Comment

American ‘traditionalists’ have drawn, at Plano Texas, another line in the sand. They have established the Network of Anglican Communion Parishes and Dioceses (see ‘Letter from America’, page 25). The foundation document of this new association (which claims to have been formed with the encouragement of the Archbishop of Canterbury) offers, amongst other things, an ‘orthodox’ bishop to dissenting parishes in liberal regimes. The question is: will NACPD deliver?

In a brave and timely letter to the members of FiF/NA David Moyer its President has written:

I … believe that there will be no fundamental change until diocesan bishops are willing to cross diocesan boundaries, and orthodox priests are willing to refuse the sacramental ministry of revisionist bishops. I would hope that in conscience leaders will increasingly be unable to accede to the misuse of Canon Law, false teaching, and the tyranny of revisionist bishops.
It is wise for us to appropriate the declaration of the Council of Constantinople: ‘They who separate themselves from communion with their bishop on account of any heresy condemned by the Holy Synods of the Fathers, while he evidently proclaims the heresy publicly, and teaches it with brave front in Church – such persons, in excluding themselves from communion with their so-called bishop before Synodical cognizance, not only shall not be subject to canonical censure, but shall be deemed worthy, by the Orthodox, of becoming honour; for they condemn as teachers, not bishops but pseudo-bishops; and they do not cut up the unity of the Church by schism, but hasten to deliver her from schisms and divisions.’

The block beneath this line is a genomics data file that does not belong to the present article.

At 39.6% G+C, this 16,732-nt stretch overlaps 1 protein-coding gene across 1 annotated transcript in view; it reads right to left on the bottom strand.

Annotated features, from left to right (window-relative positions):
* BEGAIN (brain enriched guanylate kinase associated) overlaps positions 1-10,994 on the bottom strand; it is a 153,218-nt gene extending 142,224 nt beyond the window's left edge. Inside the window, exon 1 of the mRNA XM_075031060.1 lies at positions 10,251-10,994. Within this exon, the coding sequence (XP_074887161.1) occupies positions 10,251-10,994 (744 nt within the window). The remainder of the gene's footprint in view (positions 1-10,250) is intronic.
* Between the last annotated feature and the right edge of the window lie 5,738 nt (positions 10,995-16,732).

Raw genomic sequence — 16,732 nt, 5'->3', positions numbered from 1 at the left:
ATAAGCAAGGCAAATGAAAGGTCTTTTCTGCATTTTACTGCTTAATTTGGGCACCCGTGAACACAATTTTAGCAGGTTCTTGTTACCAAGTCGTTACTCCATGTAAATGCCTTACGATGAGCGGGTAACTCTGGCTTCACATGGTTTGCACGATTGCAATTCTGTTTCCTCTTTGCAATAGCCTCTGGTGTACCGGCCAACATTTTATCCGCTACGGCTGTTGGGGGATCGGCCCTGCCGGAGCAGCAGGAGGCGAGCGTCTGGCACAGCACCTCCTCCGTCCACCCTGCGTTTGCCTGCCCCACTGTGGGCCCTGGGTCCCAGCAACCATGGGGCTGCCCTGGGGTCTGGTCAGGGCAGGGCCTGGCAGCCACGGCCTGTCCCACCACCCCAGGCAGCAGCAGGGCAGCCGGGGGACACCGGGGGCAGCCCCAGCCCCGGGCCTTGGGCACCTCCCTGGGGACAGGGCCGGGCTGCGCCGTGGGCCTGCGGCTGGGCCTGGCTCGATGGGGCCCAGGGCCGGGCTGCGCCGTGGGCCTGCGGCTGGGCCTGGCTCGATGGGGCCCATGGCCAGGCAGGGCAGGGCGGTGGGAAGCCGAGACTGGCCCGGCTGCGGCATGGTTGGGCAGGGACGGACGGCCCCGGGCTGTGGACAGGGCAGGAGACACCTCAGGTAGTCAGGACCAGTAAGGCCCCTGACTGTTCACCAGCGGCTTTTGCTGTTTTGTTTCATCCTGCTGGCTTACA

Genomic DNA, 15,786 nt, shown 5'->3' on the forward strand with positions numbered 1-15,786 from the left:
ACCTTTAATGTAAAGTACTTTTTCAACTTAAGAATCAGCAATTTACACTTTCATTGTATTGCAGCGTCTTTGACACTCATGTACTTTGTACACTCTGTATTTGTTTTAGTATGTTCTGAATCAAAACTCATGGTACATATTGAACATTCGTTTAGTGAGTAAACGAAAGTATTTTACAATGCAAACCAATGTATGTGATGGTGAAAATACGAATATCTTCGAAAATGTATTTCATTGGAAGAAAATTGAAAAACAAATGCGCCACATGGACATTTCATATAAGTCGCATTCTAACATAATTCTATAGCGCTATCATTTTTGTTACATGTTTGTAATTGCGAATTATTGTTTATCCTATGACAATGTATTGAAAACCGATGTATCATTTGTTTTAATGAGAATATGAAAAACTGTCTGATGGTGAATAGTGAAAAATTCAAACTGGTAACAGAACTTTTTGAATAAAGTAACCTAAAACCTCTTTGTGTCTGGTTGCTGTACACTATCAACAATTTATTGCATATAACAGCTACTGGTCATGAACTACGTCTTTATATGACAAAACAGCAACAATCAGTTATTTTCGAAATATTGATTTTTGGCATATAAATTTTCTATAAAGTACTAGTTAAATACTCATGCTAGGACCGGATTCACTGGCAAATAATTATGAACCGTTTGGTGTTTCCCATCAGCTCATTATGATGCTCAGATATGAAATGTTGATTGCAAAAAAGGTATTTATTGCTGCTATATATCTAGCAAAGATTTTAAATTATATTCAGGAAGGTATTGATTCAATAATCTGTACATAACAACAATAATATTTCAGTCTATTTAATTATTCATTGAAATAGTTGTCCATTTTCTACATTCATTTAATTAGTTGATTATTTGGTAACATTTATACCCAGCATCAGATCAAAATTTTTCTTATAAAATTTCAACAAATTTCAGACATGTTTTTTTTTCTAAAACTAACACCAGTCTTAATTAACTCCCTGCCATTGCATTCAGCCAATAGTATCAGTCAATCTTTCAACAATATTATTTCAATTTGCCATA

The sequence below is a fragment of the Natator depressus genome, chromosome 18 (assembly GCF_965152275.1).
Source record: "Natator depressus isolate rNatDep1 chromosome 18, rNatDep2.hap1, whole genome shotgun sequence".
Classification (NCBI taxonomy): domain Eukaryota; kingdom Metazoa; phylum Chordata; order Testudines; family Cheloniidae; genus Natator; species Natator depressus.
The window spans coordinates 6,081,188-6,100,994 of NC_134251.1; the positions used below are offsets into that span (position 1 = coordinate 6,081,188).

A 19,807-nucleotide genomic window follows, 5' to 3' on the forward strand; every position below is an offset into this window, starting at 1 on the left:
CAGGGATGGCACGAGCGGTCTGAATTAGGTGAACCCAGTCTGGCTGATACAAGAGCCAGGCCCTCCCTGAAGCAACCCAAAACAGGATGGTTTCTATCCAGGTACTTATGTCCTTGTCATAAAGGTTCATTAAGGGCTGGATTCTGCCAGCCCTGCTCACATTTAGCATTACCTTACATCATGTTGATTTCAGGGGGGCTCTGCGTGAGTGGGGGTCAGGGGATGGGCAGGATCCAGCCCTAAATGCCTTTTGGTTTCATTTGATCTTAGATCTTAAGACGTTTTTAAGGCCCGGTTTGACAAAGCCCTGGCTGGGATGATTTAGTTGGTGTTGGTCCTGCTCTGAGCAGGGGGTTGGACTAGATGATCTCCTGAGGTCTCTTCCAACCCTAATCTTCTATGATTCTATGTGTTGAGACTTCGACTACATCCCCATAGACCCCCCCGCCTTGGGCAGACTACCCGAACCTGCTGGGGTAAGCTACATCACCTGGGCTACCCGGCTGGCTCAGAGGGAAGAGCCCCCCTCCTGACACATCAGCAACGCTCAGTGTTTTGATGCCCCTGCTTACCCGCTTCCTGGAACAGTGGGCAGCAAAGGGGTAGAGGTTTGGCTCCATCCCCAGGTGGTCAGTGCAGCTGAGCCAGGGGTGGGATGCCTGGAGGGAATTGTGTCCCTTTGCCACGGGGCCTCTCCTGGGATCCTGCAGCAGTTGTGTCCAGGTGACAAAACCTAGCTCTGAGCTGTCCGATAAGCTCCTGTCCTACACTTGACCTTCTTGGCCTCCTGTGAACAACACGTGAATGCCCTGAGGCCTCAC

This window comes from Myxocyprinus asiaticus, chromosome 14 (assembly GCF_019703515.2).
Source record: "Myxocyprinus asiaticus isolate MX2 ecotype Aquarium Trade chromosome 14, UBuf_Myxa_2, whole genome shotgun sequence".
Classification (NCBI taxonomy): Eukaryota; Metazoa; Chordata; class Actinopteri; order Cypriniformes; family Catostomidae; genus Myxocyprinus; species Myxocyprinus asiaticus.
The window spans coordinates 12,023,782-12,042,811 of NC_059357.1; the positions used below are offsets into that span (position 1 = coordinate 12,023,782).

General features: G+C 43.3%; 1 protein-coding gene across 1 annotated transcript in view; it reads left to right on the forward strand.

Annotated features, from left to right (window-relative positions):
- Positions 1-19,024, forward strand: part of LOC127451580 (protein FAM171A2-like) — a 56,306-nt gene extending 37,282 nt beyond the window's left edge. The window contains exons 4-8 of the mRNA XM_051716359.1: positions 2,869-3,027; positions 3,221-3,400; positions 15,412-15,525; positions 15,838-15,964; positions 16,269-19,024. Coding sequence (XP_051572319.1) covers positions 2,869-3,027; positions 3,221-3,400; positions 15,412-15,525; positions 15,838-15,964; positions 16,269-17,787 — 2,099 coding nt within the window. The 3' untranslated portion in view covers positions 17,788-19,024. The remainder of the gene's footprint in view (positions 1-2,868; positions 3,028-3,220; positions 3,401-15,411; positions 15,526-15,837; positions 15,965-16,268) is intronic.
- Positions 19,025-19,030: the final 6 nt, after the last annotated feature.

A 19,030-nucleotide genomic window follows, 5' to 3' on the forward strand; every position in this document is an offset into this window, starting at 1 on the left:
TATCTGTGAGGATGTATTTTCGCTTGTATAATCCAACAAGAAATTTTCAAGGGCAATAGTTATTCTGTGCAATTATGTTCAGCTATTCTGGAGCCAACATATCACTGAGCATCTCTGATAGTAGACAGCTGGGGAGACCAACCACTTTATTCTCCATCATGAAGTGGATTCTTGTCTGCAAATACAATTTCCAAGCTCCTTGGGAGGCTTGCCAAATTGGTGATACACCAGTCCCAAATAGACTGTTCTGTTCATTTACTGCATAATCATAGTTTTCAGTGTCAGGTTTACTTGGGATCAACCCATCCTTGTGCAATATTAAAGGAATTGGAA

We agree with Fr Moyer. There is one factor and one factor alone which would radically alter the position of Anglican traditionalists in America. And that is direct action by bishops. Orthodox bishops need now to cross diocesan boundaries (without the agreement of incumbent diocesans where necessary) and bring succour and support to parishes which have bravely stood out against their revisionist overseers. And those parishes need boldly and publicly to repudiate the oversight of aberrant diocesans.